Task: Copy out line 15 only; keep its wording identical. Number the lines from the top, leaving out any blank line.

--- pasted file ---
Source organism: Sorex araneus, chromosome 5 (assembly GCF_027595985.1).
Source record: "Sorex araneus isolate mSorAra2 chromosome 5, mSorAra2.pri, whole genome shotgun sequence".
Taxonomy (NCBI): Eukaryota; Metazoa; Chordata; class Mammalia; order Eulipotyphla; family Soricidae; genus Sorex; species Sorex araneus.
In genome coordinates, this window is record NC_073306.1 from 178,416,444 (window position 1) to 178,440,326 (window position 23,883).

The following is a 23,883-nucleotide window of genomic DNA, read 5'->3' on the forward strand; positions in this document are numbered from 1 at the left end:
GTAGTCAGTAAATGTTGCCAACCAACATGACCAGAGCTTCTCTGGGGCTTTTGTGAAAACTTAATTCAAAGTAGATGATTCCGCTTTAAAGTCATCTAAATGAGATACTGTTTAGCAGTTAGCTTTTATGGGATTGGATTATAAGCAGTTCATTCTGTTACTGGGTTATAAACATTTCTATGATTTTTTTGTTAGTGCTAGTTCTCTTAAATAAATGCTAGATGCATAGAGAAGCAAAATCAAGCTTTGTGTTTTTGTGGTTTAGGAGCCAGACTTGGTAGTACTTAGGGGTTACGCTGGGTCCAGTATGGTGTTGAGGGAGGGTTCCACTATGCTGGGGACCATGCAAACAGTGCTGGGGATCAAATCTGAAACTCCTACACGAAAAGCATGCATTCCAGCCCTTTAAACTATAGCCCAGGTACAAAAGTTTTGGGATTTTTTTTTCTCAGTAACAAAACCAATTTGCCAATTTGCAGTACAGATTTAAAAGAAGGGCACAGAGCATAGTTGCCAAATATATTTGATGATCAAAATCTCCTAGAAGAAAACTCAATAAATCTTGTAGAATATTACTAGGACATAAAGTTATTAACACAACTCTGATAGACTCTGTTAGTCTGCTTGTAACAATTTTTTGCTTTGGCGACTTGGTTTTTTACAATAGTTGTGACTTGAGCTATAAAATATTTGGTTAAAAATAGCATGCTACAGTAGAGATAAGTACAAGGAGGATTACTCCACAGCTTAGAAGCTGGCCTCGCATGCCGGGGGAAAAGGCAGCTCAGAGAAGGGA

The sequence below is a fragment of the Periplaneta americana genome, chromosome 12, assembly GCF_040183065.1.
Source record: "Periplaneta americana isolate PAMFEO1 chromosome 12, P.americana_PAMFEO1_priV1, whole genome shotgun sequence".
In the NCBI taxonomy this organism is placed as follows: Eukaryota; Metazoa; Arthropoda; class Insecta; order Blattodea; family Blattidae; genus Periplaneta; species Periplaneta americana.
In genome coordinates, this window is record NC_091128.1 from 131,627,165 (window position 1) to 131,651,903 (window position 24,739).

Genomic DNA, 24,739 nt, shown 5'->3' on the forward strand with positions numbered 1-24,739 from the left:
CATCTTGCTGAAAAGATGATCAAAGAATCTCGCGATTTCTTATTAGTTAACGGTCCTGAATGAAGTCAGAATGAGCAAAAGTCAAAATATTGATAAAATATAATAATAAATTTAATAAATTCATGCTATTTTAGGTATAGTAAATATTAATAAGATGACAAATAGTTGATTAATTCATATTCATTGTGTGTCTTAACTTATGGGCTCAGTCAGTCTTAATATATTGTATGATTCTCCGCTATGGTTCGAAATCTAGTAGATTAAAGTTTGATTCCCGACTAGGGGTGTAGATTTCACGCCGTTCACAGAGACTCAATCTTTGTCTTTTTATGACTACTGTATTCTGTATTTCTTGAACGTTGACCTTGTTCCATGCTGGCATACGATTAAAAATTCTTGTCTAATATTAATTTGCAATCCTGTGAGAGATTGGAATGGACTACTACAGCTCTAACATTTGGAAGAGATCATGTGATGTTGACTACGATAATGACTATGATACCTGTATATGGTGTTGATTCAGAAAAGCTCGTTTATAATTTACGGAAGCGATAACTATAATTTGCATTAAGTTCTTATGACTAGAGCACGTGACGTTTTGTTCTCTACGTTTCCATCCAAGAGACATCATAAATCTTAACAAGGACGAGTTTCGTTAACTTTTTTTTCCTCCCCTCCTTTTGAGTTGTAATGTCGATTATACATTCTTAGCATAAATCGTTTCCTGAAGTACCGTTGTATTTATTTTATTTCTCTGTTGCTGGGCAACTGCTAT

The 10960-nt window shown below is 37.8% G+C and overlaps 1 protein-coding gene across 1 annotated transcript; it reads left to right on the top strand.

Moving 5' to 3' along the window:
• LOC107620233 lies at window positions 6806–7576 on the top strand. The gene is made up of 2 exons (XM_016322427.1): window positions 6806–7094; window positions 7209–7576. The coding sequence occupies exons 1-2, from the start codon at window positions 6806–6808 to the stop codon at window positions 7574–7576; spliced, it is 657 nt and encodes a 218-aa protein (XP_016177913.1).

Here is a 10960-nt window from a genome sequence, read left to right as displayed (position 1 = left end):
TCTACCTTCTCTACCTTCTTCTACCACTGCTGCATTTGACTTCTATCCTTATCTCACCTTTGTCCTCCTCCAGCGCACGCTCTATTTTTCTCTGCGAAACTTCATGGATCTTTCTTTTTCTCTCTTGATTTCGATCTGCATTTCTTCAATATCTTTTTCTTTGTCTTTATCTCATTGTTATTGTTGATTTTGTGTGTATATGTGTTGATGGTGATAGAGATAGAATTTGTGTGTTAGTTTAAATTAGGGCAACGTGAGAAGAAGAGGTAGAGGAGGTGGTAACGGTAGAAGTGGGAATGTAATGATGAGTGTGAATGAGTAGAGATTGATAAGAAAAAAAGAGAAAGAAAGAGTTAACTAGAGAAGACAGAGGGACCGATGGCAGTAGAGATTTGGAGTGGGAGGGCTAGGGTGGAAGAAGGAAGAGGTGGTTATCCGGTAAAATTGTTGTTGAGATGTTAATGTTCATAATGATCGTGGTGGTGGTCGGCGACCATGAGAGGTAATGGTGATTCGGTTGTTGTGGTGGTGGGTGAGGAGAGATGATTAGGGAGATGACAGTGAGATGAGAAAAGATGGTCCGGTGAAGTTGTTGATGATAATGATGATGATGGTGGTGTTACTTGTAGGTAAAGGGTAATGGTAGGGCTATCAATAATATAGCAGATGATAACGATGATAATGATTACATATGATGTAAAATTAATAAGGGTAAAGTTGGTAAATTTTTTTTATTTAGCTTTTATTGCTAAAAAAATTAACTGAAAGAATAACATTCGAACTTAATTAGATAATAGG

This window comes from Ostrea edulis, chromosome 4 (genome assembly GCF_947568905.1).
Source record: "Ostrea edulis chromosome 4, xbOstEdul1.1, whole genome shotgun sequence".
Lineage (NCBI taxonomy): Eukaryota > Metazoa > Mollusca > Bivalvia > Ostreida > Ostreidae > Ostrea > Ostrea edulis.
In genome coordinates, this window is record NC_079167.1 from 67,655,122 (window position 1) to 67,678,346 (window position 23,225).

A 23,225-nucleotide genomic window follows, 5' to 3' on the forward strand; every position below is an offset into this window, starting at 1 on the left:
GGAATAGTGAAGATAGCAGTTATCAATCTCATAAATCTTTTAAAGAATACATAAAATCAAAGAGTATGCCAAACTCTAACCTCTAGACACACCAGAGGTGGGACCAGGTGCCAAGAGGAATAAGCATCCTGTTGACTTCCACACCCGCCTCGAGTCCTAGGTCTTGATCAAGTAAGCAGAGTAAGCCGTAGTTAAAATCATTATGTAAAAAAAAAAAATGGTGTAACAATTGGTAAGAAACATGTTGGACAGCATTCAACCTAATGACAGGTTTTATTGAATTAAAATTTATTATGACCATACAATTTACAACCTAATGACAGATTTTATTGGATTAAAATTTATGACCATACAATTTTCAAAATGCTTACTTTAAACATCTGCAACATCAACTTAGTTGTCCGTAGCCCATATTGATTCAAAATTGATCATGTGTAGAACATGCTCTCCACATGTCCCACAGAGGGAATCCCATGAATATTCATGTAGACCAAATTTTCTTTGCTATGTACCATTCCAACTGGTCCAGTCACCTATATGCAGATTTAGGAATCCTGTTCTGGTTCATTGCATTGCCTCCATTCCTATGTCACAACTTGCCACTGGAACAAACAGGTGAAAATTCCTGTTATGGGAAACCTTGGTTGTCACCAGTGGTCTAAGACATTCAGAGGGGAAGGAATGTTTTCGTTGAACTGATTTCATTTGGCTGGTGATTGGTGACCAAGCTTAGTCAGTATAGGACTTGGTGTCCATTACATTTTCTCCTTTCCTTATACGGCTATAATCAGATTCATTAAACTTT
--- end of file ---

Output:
• LOC107620233 lies at window positions 6806–7576 on the top strand. The gene is made up of 2 exons (XM_016322427.1): window positions 6806–7094; window positions 7209–7576. The coding sequence occupies exons 1-2, from the start codon at window positions 6806–6808 to the stop codon at window positions 7574–7576; spliced, it is 657 nt and encodes a 218-aa protein (XP_016177913.1).